A weekend antiques market that sells everything from jewelry and trinkets to old vinyl records and Mexican comic books. Here you’ll find folks a little more willing to bargain than vendors at flea markets in Mexico City, and the selection is truly special. This market takes place on the leafy Los Sapos plaza and is best enjoyed with a cool drink in hand and nowhere important to be.
A tourist’s delight for sure, El Parián sells all manner of Mexican crafts, textiles, and Puebla’s most famous export: Talavera pottery. While the quality may not be museum-worthy, the prices will be easy on your wallet. This outdoor market is a delight to just amble through, stopping at various stands and shops. They claim to be the oldest artisan market in the city.
Located in one of Puebla’s oldest neighborhoods, Barrio de Analco, this market has been going since the 16th century. Today’s selection of goods for sale includes lots of Poblano arts and crafts (like pottery, wood carvings, and toys), as well as flowers, handmade jewerly, artisan textiles, souvenirs and much more. Open every Saturday and Sunday, it’s ideal for a weekend treasure hunt.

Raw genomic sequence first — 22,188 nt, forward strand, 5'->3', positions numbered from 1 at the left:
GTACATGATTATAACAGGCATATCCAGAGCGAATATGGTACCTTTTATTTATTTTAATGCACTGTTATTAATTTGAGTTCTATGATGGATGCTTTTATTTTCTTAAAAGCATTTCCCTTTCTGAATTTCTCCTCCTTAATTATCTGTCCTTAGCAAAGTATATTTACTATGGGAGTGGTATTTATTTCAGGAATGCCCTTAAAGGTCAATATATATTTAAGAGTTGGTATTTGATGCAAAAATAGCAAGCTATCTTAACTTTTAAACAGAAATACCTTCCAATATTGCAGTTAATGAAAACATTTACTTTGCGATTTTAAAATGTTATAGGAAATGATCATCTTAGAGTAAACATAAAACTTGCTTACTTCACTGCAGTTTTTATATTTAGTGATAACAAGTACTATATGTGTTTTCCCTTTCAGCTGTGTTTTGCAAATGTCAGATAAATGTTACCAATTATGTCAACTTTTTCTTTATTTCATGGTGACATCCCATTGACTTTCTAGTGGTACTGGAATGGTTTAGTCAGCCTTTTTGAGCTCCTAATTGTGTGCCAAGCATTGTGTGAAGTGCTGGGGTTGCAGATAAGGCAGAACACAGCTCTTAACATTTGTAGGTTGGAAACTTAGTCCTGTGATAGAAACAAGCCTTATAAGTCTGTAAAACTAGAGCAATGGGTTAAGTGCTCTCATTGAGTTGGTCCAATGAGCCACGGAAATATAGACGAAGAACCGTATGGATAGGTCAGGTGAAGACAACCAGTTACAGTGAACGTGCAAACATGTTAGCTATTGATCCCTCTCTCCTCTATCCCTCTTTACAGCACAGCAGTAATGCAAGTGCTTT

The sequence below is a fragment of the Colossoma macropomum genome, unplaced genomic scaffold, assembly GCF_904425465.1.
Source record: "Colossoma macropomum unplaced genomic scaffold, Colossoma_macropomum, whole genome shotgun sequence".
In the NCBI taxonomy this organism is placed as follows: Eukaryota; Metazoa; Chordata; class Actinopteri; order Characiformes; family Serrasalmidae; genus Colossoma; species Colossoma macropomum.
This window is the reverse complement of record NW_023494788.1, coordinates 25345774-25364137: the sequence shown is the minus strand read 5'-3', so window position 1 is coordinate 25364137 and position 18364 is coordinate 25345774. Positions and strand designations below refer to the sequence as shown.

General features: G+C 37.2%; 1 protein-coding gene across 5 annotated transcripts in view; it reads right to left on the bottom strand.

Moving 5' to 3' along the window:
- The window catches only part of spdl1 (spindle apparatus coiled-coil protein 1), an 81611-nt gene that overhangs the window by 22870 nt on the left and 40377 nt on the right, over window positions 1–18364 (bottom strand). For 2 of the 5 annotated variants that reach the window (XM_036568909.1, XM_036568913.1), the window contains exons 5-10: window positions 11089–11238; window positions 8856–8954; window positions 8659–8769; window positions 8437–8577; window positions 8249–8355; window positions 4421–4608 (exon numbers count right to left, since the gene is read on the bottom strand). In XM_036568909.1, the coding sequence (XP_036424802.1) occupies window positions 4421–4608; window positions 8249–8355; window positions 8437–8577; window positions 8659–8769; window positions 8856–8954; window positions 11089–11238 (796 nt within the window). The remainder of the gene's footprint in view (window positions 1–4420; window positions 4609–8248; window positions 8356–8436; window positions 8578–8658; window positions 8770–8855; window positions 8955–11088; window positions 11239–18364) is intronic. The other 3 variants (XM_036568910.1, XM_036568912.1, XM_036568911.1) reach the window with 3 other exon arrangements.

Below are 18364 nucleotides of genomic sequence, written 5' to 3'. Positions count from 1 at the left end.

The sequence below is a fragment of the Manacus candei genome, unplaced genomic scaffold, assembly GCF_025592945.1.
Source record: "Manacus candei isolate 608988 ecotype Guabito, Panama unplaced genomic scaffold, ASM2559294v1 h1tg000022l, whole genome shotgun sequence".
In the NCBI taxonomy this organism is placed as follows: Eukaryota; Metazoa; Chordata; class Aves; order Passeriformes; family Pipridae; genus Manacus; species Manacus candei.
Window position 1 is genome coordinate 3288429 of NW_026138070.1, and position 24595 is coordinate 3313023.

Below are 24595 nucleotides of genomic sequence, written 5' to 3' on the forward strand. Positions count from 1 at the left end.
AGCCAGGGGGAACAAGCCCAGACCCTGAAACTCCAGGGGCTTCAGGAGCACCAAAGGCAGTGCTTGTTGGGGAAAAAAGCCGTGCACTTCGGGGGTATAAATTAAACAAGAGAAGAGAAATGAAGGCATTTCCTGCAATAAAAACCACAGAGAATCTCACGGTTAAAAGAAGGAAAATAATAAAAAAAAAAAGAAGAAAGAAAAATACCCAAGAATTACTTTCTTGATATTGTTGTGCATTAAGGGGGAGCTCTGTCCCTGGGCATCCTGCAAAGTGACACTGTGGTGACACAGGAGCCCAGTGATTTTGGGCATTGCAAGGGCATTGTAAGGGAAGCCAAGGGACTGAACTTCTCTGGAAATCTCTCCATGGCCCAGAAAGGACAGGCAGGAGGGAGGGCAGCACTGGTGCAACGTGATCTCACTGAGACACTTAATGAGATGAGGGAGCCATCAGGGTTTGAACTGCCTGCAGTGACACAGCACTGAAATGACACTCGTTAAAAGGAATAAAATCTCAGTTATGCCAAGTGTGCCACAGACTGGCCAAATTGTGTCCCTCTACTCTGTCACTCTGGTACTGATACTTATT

The giant Puebla market that sits next to the city’s central bus station is a labyrinth of items for every want or whim. Household goods, toys, clothes and shoes are all on display, as well as dozens and dozens of food stands, selling Poblano specialities like mole and international faves like hamburgers. With a little bit of everything, you’re bound to find something special.
Hidalgo Market, Boulevard Norte, Cleotilde Torres, Puebla, Mexico, +52 222 195 3495
One of Puebla’s largest and most traditional markets, Mercado La Acocota has everything that classic city markets are known to carry. There are stands for chicken, meat and fish, fresh fruit and vegetables, spices and dried goods, plus several stands that sell the regional speciality, mole, as well as some great cemitas stands in the center of the market.
As the name suggests, this market was created to bring you the best of the best Poblano flavors (sabores). At the market’s large food court you can try tacos árabes, cemita sandwiches, and pipián verde (a type of mole made with pumpkin seeds), all endemic to Puebla and all unmissable flavor experiences in Mexico’s fourth-largest city.
One of the city’s oldest markets, Mercado 5 de Mayo is another classic city market, covered, with fresh produce and meat products, as well as local cuisine specialities, household goods, and personal care products. If you want to hang out where the locals are, check out this market.
Market May 5, Av 18 Pte, Centro, Puebla, Mexico, +52 222 494 8874
This market, mainly consisting of prepared food stands, is also known as Puebla’s Garibaldi Square, in reference to the famous meeting point for mariachis in Mexico City. This is where you can hear local mariachi music or hire a band to serenade you and your lover. The market itself has an unmistakable façade and there are various annual shows for special days, like the St. Cecilia Day, in honor of the patron saint of music.